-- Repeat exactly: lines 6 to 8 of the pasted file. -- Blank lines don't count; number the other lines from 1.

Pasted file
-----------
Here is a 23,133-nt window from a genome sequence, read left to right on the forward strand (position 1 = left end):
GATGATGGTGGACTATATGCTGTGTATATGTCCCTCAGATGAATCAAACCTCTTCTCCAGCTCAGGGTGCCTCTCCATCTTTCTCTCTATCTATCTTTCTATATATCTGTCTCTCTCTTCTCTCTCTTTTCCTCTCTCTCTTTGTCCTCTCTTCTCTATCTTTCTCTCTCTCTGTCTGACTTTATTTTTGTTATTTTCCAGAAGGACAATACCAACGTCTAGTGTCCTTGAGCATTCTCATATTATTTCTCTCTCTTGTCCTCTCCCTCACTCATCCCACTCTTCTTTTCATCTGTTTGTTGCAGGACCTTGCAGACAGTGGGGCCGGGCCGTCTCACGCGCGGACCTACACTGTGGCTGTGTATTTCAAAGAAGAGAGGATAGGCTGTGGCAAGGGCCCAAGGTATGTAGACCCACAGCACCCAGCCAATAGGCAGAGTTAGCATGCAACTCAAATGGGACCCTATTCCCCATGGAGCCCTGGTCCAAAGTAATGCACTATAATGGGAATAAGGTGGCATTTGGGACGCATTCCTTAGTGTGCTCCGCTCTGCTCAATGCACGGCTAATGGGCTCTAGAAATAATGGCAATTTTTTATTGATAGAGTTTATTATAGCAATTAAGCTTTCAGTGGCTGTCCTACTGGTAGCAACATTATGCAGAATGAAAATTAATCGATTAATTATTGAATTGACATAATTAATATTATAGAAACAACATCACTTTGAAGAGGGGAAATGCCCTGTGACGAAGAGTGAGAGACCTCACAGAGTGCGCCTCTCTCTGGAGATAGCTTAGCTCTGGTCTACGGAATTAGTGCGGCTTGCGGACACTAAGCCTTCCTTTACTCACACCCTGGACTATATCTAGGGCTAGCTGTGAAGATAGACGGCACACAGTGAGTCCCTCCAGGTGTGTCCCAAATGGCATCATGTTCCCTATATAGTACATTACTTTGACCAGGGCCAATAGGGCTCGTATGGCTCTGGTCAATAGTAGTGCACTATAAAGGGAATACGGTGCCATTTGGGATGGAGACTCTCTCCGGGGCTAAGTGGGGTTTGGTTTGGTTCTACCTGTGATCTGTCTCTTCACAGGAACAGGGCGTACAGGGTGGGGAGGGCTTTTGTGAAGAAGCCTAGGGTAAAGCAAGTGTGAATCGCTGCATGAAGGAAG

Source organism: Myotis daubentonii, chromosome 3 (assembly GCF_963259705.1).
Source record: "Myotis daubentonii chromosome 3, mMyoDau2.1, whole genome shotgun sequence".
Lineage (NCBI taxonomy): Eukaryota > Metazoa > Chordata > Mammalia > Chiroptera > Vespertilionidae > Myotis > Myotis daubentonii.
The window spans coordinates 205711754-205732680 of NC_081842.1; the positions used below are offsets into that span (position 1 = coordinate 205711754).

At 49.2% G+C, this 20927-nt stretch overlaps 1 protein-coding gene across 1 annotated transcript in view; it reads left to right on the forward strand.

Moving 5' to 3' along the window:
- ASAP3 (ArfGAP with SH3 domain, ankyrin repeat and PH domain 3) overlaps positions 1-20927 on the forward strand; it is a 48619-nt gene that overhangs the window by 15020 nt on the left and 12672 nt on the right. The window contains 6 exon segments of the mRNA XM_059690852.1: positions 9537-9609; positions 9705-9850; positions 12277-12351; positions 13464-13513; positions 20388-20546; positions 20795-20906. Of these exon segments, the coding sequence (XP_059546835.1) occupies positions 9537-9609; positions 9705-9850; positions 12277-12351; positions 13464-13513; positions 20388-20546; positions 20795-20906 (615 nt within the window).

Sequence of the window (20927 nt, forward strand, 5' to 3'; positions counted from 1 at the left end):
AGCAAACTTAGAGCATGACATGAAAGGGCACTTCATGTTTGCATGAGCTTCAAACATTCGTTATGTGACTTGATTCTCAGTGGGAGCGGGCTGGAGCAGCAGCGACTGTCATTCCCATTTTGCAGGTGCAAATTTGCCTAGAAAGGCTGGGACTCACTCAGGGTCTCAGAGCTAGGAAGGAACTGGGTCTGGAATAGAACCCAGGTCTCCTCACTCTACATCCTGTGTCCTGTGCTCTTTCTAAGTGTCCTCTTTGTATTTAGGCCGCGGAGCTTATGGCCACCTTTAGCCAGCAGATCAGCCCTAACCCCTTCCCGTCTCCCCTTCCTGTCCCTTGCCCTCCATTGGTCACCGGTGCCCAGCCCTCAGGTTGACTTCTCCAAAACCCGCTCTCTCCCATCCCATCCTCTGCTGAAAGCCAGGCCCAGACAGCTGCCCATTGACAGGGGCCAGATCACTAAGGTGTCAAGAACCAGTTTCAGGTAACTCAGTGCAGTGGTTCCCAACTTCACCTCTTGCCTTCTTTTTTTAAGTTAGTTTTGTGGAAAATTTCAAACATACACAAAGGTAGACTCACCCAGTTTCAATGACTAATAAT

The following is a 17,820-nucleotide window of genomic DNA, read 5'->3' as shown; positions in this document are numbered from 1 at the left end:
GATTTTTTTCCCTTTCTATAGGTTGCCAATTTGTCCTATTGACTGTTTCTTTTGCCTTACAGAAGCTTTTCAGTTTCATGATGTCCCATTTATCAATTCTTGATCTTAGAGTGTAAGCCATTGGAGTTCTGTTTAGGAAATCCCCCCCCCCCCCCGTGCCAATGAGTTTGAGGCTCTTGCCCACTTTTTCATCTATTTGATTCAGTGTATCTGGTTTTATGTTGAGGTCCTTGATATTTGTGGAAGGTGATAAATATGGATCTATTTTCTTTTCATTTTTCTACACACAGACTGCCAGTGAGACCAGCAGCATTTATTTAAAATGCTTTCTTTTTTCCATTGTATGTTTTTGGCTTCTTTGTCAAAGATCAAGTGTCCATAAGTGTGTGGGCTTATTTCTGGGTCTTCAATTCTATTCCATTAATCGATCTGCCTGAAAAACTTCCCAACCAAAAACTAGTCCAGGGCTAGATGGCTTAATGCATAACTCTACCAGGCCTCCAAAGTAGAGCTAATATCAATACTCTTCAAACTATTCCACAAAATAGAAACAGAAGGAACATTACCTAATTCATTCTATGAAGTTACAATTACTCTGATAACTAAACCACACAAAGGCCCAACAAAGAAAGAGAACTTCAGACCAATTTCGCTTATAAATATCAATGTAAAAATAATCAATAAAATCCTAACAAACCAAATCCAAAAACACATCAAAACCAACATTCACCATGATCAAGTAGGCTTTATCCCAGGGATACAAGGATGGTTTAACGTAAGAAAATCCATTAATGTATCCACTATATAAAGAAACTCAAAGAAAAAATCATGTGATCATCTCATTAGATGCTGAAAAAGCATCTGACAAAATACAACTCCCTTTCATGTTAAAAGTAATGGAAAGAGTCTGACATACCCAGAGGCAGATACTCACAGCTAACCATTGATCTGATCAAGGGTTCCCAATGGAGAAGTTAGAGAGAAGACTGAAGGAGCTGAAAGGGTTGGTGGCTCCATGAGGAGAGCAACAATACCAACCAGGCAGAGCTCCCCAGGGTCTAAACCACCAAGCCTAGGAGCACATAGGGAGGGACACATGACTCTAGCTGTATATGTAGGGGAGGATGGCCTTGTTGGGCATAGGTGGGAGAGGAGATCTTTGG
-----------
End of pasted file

The window spans coordinates 205711754-205732680 of NC_081842.1; the positions used below are offsets into that span (position 1 = coordinate 205711754).

At 49.2% G+C, this 20927-nt stretch overlaps 1 protein-coding gene across 1 annotated transcript in view; it reads left to right on the forward strand.

Moving 5' to 3' along the window: